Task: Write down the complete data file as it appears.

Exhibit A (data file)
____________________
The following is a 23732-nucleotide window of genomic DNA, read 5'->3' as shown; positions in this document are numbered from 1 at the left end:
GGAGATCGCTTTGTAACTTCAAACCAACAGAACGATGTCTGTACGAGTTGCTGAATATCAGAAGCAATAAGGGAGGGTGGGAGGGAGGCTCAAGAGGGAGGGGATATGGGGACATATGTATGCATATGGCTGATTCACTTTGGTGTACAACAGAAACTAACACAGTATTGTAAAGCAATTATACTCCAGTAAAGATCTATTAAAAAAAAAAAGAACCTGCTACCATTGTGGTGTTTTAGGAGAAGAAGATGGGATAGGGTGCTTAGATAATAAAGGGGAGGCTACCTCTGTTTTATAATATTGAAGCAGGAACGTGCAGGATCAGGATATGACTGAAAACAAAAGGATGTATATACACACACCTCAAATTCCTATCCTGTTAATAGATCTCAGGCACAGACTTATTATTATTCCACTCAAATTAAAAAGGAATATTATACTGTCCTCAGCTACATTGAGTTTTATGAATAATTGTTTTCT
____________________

The following is a 23732-nucleotide window of genomic DNA, read 5'->3' as shown; positions in this document are numbered from 1 at the left end:
GGAGATCGCTTTGTAACTTCAAACCAACAGAACGATGTCTGTACGAGTTGCTGAATATCAGAAGCAATAAGGGAGGGTGGGAGGGAGGCTCAAGAGGGAGGGGATATGGGGACATATGTATGCATATGGCTGATTCACTTTGGTGTACAACAGAAACTAACACAGTATTGTAAAGCAATTATACTCCAGTAAAGATCTATTAAAAAAAAAAAGAACCTGCTACCATTGTGGTGTTTTAGGAGAAGAAGATGGGATAGGGTGCTTAGATAATAAAGGGGAGGCTACCTCTGTTTTATAATATTGAAGCAGGAACGTGCAGGATCAGGATATGACTGAAAACAAAAGGATGTATATACACACACCTCAAATTCCTATCCTGTTAATAGATCTCAGGCACAGACTTATTATTATTCCACTCAAATTAAAAAGGAATATTATACTGTCCTCAGCTACATTGAGTTTTATGAATAATTGTTTTCT